Of course any kind of goal would be welcome, but in particular I think that if Kane scores on Thursday, that could be the catalyst for the whole team – and this would be made all the more likely by him no longer taking corners and being available in the area of the pitch where he is most dangerous – the opposition penalty box.
David Aina, Croydon

 

…As usual people are overreacting to England’s result on Saturday night. We played really well and could have won 3-0, Russia were lucky. I actually thought Smalling and Cahill were solid at the back and distributed well, the fault for the goal lay with James Milner failing to close down the cross. Eric Dier was the best player on the pitch not just for his goal but for his excellent defensive work.

Kane was terrible, as he was in the friendlies, and should be dropped for the Wales game, it’s also clear that Lallana just isn’t quite good enough to play at this level, too many dummies and flashy flicks not enough actual end product. I’d like to see Vardy and Sturridge/Rashford replace them. I don’t see how Walcott is an upgrade on Sterling, he might be lacking a bit of form but he’s still our most proficient dribbler and quickest player. Otherwise I wouldn’t change that much for the Wales game, other than to tell Kyle Walker to actually cross the ball and not cut it back every single time. It seems harsh to blame Hodgson for the team’s shortcomings in finishing chances and shutting the game out. Definitely plenty of room for improvement, but I would rather that than peak in the group stages.
Alan Ewens

…I just wanted to comment of the negative drivel directed towards Mr Hodgson in recent mails for his substitutions the other night. Now I’m not saying they were great but when 1-0 up with 15 minutes to go in the opening game of an international tournament bringing on a controlling midfielder to see out the game is a good idea. Then also with only a few minutes left bringing on your tireless Mr Dependable to help bolster a flagging team is a good idea.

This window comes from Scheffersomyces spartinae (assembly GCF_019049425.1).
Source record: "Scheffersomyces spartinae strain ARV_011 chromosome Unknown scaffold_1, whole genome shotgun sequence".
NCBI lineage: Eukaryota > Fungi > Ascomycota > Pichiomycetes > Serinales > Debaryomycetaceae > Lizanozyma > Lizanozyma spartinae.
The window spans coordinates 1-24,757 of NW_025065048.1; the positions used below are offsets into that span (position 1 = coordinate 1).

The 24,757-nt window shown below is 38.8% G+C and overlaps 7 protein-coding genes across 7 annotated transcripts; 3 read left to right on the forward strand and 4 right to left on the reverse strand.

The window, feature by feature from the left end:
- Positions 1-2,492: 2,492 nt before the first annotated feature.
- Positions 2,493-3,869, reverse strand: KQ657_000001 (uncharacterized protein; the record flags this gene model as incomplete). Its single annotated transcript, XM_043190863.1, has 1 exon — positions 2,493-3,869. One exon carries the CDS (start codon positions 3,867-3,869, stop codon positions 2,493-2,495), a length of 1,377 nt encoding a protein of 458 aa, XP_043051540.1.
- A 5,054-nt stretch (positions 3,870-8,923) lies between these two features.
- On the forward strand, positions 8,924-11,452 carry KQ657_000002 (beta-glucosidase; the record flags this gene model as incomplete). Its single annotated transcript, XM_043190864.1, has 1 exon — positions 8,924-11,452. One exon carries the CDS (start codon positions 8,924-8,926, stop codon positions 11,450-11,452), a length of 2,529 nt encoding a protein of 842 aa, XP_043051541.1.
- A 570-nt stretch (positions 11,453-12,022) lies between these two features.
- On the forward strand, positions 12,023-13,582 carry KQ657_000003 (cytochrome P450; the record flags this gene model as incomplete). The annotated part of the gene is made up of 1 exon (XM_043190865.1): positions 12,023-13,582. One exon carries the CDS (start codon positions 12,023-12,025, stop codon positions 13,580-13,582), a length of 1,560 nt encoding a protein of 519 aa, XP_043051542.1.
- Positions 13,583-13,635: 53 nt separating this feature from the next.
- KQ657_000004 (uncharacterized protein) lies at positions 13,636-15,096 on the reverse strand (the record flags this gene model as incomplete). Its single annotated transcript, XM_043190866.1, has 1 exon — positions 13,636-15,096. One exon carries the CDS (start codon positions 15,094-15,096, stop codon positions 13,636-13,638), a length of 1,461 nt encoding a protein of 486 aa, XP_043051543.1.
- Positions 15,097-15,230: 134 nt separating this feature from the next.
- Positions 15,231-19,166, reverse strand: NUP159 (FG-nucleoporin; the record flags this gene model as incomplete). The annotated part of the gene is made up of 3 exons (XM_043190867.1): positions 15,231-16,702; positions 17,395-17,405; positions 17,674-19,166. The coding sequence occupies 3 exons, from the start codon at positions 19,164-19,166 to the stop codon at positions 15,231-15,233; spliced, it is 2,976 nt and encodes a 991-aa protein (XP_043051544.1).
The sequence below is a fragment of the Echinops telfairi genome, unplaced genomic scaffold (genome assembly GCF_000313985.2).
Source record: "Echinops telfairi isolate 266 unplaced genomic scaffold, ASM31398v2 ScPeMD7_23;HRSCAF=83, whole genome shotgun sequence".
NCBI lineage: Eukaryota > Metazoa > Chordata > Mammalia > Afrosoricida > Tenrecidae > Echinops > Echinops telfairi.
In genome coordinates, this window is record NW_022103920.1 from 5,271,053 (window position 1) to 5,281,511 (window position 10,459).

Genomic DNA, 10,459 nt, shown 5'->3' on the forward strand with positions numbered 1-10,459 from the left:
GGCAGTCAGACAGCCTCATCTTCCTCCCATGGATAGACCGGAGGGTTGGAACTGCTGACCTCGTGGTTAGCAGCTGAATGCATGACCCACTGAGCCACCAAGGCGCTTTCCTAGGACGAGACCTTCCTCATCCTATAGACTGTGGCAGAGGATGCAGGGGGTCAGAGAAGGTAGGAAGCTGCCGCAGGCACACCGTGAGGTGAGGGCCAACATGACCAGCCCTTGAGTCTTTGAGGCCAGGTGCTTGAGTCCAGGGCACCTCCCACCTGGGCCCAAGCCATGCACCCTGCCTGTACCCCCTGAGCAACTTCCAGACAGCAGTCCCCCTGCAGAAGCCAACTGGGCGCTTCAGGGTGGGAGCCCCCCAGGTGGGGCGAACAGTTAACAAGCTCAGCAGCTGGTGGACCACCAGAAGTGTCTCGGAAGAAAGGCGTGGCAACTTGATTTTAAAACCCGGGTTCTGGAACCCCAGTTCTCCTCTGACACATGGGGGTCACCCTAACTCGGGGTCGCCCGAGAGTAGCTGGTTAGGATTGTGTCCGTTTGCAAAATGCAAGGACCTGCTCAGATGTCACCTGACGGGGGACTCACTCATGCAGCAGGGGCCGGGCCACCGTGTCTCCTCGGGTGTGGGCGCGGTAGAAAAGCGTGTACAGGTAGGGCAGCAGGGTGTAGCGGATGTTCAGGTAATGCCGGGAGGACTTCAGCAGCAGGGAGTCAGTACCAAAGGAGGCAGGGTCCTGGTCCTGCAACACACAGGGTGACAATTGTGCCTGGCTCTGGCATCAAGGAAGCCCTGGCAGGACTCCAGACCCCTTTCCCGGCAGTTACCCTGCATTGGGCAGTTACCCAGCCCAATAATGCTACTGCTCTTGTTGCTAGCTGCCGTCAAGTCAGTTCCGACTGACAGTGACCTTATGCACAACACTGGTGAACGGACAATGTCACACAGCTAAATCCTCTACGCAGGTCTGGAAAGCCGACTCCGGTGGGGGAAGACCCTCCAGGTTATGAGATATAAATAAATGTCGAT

A few minor individual errors (and they really were minor) turned a well deserved win into an unlucky draw. The team played pretty well with a positive formation and tactics, if the team continue to play that way then England will surely qualify from the group stages and could do alright in the knockout rounds.

I gleeflully partake in bashing the England team for being sh*t but really it should be reserved for when they are actually sh*t (we usually don’t have to wait too long for that).
Dave, Manchester

 

The correlation between Spurs and England
I’ve always said: supporting Spurs is excellent practice for supporting England.

That said, if you’re going to pick the guts of a Spurs team (Walker/Rose/Dier/Alli/Kane), I would assume you’re going to encourage the kind of high-pressure play that made them look good in the league…

Kane doesn’t do the whole floating around up top ‘maintaining presence’, he chases people down for the ball, as do all his team-mates. Then he gets the ball with the defence a bit unprepared and the fact that he’s not the quickest/strongest/most-technically-gifted striker isn’t such a problem.

As a side note: I don’t get Lallana. Lots of running around, but all felt very labrador-ish to me. If we want someone to look a bit threatening then spoon the ball away I’d have Walcott or Townsend.

I don’t think a draw with Russia is a problem for us. I don’t think this is what we can expect from the team when it comes to the crunch games. It’s the summer, it’s hot, the players have done full seasons for their respective clubs. You can’t send the lads out to do the ‘gegenpress’ for the entire tournament, they’d be broken by the knockout rounds.

I’m really hoping that we just bully our way through the group by being better than the other teams, and save our energy for the knockout rounds and suddenly blossom into the high-up-the-pitch pressing team that we are well placed to be. We may have to go behind in a game to see what the team is actually capable of.
Dan (grum-bling for England (en gerr land)) Watford

 

Shame on you, Football365
For many a year I have become completely disgruntled by the English media as a whole and their lazy , biased and knee jerk reaction style of reporting. Which in many cases just brings a football fan with a decent level of football intelligence to near tears as to how some of these journos and pundits get paid for spouting this boll0x.

Therefore , F365 has been my first port of call for my football fix. I have long since admired F365’s style of reporting as it is the opposite of what I have mentioned above.

However, after F365’s call for Harry Kane being dropped, I fear you may have dropped to the level of rest of the sensationalist media you always in my mind anyway stood a level above.